On Dr. Martin Luther King Jr. Day, Tilton students and staff turned what is typically a ‘day off’ into a ‘day on’ through several labors of love — approximately 30,000 of them. To honor and commemorate the civil rights leader, Tilton School partnered with Meals of Hope, a nonprofit organization created to assist food-insecure communities across the country. Together the two groups packaged, measured, sealed, and stocked shelf-safe meals, ready for the New Hampshire Food Bank to distribute.
Spearheaded by the Black Student Union (BSU) club at Tilton —and made possible with support from alum and trustee Mark Rudd ’69 — the community divided into 11 stations, each in a race to package as many boxes as possible. Teams were tasked with carefully measuring ingredients, weighing the completed meal bags, sealing them for transport, and tallying how many meals they packaged. “It was pretty stressful planning the event,” says BSU member Isaac Carter ’24. “But everything turned out better than we could have imagined. We had been planning this event since the start of the year, so a lot of thought went into everything.”
In one afternoon, Rams packaged 32,832 meals that will be delivered across New Hampshire, helping the New Hampshire Food Bank Network to provide nutritious meals to our neighbors. “As for the event itself, we completely smashed our initial goal,” Carter explains.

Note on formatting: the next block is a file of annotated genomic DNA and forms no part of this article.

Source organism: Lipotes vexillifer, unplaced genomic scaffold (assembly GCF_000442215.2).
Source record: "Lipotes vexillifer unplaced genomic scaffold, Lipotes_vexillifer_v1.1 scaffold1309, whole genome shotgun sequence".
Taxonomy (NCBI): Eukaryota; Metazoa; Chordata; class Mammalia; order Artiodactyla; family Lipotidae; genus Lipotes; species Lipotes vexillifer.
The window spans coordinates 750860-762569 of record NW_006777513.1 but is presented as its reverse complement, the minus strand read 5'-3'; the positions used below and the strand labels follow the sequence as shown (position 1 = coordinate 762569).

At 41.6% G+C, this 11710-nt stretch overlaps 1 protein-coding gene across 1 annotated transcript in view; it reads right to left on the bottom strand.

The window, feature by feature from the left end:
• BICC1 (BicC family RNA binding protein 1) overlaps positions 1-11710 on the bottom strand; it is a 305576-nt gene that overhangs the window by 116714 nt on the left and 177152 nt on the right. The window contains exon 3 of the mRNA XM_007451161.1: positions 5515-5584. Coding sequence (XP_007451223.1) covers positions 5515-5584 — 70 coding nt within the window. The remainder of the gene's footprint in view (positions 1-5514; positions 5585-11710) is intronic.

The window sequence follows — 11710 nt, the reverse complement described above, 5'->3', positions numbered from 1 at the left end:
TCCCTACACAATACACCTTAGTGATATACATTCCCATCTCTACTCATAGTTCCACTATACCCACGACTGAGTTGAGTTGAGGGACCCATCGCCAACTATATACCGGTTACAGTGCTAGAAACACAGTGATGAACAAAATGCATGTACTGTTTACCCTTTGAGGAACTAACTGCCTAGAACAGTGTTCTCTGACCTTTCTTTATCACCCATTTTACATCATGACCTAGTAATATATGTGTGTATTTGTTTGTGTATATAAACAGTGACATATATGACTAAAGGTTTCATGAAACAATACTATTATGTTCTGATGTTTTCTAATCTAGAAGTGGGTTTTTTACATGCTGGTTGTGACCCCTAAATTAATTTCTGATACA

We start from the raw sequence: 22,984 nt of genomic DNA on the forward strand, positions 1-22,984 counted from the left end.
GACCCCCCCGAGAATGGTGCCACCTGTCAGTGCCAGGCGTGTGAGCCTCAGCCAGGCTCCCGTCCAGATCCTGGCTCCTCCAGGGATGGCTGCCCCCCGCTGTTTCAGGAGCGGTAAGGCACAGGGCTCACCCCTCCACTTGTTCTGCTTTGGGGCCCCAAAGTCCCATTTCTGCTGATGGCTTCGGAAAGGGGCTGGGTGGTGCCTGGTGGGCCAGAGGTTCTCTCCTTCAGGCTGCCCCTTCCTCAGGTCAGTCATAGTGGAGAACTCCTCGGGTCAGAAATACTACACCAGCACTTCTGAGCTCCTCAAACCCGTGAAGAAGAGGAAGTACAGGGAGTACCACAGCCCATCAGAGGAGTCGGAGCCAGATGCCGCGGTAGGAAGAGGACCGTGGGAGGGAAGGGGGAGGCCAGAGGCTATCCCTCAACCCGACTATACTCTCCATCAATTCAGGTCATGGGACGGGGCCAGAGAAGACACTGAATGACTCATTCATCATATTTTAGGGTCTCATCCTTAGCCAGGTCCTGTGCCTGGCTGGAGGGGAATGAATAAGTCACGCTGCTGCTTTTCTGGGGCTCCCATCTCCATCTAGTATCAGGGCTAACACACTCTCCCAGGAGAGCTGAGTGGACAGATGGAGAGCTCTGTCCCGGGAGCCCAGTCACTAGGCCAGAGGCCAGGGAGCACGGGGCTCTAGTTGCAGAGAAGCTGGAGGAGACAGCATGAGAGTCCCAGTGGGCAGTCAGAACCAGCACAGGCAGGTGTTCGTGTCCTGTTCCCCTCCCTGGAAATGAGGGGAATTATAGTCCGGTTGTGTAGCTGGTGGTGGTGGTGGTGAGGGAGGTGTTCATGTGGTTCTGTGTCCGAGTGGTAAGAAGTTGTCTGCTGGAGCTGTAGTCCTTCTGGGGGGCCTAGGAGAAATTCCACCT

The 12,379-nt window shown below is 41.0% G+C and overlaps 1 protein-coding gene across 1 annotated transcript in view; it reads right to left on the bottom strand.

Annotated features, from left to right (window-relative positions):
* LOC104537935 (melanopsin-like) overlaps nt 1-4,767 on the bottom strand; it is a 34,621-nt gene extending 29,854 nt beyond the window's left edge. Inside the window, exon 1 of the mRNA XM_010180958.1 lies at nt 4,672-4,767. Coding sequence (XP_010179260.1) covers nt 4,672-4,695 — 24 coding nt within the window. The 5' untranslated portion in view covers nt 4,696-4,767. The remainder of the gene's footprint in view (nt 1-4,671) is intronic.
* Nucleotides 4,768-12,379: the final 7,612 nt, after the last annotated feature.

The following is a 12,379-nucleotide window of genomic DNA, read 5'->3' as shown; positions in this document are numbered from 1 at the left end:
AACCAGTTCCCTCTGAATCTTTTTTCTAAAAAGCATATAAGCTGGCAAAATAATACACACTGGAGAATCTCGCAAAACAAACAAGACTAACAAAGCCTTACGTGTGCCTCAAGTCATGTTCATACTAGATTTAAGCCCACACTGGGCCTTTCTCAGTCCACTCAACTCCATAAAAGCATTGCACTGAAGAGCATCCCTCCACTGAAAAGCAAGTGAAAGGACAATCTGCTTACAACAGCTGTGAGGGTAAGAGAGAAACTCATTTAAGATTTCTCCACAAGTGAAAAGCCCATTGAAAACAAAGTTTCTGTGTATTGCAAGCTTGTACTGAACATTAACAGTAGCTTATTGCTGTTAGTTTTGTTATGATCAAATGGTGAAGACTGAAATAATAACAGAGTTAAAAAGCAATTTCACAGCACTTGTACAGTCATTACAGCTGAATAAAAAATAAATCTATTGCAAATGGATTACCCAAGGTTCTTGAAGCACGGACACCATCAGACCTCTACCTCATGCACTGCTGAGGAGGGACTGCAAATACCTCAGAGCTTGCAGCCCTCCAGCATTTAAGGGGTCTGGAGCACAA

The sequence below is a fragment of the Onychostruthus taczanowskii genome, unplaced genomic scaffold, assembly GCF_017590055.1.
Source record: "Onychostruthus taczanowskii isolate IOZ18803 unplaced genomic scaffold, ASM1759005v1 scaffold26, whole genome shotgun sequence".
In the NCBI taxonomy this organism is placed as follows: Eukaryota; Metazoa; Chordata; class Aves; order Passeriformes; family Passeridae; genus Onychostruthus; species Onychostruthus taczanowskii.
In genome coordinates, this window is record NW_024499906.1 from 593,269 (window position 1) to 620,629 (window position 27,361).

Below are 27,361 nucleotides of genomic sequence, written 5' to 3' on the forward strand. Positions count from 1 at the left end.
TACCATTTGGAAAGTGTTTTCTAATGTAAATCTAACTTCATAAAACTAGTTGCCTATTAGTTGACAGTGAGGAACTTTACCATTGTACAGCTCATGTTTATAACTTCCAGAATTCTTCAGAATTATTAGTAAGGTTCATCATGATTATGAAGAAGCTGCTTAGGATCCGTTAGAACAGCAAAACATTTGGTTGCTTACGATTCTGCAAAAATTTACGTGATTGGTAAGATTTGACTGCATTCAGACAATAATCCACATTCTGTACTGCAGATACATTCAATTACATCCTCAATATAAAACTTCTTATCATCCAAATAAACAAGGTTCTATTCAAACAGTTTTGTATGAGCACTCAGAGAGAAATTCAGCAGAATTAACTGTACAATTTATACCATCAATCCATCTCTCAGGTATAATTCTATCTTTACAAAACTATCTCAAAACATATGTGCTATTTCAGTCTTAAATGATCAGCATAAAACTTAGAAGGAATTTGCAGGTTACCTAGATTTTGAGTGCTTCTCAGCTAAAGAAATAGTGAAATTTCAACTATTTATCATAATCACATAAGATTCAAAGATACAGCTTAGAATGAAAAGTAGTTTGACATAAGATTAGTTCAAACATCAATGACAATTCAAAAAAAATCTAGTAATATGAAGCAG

Meals for Hope works to supply families with meals rich in vitamins, minerals, and proteins to bridge the gap that food leaves in communities that do not have access to it. According to BSU faculty advisor Maura Veilleux, the meals that Tilton packaged will reach dozens of communities across the state, with the potential to impact thousands of families.
“We are looking forward to continually making Dr. Martin Luther King Jr. Day a day of service at Tilton, and next year we’re hoping to have more events throughout the year to help the local community,” Carter says. After a day filled with music, laughter, and lighthearted competition, at the close of the event, several community members walked away asking, “when can we do this again?”